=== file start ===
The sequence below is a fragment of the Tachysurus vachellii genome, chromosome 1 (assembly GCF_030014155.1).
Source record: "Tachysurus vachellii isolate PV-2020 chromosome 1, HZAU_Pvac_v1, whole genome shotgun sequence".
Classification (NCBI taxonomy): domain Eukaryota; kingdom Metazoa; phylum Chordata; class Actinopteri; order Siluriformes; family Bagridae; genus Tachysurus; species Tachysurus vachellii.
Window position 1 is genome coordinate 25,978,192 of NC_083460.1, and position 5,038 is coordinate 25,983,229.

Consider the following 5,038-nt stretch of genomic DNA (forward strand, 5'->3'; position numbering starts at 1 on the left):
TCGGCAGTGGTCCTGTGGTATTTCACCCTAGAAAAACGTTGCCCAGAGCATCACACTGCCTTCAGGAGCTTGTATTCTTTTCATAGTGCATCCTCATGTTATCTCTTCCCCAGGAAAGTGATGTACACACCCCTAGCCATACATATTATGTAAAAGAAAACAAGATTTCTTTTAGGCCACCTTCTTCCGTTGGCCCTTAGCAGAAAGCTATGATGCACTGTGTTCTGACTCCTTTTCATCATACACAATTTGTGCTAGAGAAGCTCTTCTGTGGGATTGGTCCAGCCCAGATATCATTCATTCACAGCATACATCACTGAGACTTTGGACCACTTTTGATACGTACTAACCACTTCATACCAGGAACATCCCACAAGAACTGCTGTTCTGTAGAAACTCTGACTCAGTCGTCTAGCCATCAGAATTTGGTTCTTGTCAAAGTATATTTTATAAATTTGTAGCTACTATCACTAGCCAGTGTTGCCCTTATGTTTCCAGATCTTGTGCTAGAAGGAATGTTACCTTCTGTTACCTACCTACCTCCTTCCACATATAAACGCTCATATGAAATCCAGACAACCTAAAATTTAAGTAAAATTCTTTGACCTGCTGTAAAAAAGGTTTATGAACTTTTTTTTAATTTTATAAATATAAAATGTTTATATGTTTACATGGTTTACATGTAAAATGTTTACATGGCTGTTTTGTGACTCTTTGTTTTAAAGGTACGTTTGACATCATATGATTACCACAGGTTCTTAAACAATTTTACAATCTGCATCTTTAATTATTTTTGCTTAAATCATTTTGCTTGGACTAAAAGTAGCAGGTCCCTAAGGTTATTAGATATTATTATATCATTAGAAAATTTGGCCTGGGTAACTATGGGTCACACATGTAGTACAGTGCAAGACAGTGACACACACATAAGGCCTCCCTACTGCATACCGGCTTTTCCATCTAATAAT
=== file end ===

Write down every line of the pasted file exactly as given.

The sequence below is a fragment of the Tachysurus vachellii genome, chromosome 1 (assembly GCF_030014155.1).
Source record: "Tachysurus vachellii isolate PV-2020 chromosome 1, HZAU_Pvac_v1, whole genome shotgun sequence".
Classification (NCBI taxonomy): domain Eukaryota; kingdom Metazoa; phylum Chordata; class Actinopteri; order Siluriformes; family Bagridae; genus Tachysurus; species Tachysurus vachellii.
Window position 1 is genome coordinate 25,978,192 of NC_083460.1, and position 5,038 is coordinate 25,983,229.

Consider the following 5,038-nt stretch of genomic DNA (forward strand, 5'->3'; position numbering starts at 1 on the left):
TCGGCAGTGGTCCTGTGGTATTTCACCCTAGAAAAACGTTGCCCAGAGCATCACACTGCCTTCAGGAGCTTGTATTCTTTTCATAGTGCATCCTCATGTTATCTCTTCCCCAGGAAAGTGATGTACACACCCCTAGCCATACATATTATGTAAAAGAAAACAAGATTTCTTTTAGGCCACCTTCTTCCGTTGGCCCTTAGCAGAAAGCTATGATGCACTGTGTTCTGACTCCTTTTCATCATACACAATTTGTGCTAGAGAAGCTCTTCTGTGGGATTGGTCCAGCCCAGATATCATTCATTCACAGCATACATCACTGAGACTTTGGACCACTTTTGATACGTACTAACCACTTCATACCAGGAACATCCCACAAGAACTGCTGTTCTGTAGAAACTCTGACTCAGTCGTCTAGCCATCAGAATTTGGTTCTTGTCAAAGTATATTTTATAAATTTGTAGCTACTATCACTAGCCAGTGTTGCCCTTATGTTTCCAGATCTTGTGCTAGAAGGAATGTTACCTTCTGTTACCTACCTACCTCCTTCCACATATAAACGCTCATATGAAATCCAGACAACCTAAAATTTAAGTAAAATTCTTTGACCTGCTGTAAAAAAGGTTTATGAACTTTTTTTTAATTTTATAAATATAAAATGTTTATATGTTTACATGGTTTACATGTAAAATGTTTACATGGCTGTTTTGTGACTCTTTGTTTTAAAGGTACGTTTGACATCATATGATTACCACAGGTTCTTAAACAATTTTACAATCTGCATCTTTAATTATTTTTGCTTAAATCATTTTGCTTGGACTAAAAGTAGCAGGTCCCTAAGGTTATTAGATATTATTATATCATTAGAAAATTTGGCCTGGGTAACTATGGGTCACACATGTAGTACAGTGCAAGACAGTGACACACACATAAGGCCTCCCTACTGCATACCGGCTTTTCCATCTAATAAT